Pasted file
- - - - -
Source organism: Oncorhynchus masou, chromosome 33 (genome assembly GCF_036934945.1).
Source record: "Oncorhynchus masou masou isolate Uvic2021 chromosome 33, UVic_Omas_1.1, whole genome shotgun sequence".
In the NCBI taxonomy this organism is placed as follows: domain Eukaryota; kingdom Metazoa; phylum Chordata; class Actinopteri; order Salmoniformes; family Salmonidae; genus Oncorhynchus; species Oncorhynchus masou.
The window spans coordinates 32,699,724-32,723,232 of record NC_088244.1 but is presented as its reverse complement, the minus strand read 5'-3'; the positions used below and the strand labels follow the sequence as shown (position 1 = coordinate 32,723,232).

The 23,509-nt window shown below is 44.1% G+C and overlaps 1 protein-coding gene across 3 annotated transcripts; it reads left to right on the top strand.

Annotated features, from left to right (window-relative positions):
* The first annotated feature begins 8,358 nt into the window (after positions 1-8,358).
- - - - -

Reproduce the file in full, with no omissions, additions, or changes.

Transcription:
Source organism: Oncorhynchus masou, chromosome 33 (genome assembly GCF_036934945.1).
Source record: "Oncorhynchus masou masou isolate Uvic2021 chromosome 33, UVic_Omas_1.1, whole genome shotgun sequence".
In the NCBI taxonomy this organism is placed as follows: domain Eukaryota; kingdom Metazoa; phylum Chordata; class Actinopteri; order Salmoniformes; family Salmonidae; genus Oncorhynchus; species Oncorhynchus masou.
The window spans coordinates 32,699,724-32,723,232 of record NC_088244.1 but is presented as its reverse complement, the minus strand read 5'-3'; the positions used below and the strand labels follow the sequence as shown (position 1 = coordinate 32,723,232).

The 23,509-nt window shown below is 44.1% G+C and overlaps 1 protein-coding gene across 3 annotated transcripts; it reads left to right on the top strand.

Annotated features, from left to right (window-relative positions):
* The first annotated feature begins 8,358 nt into the window (after positions 1-8,358).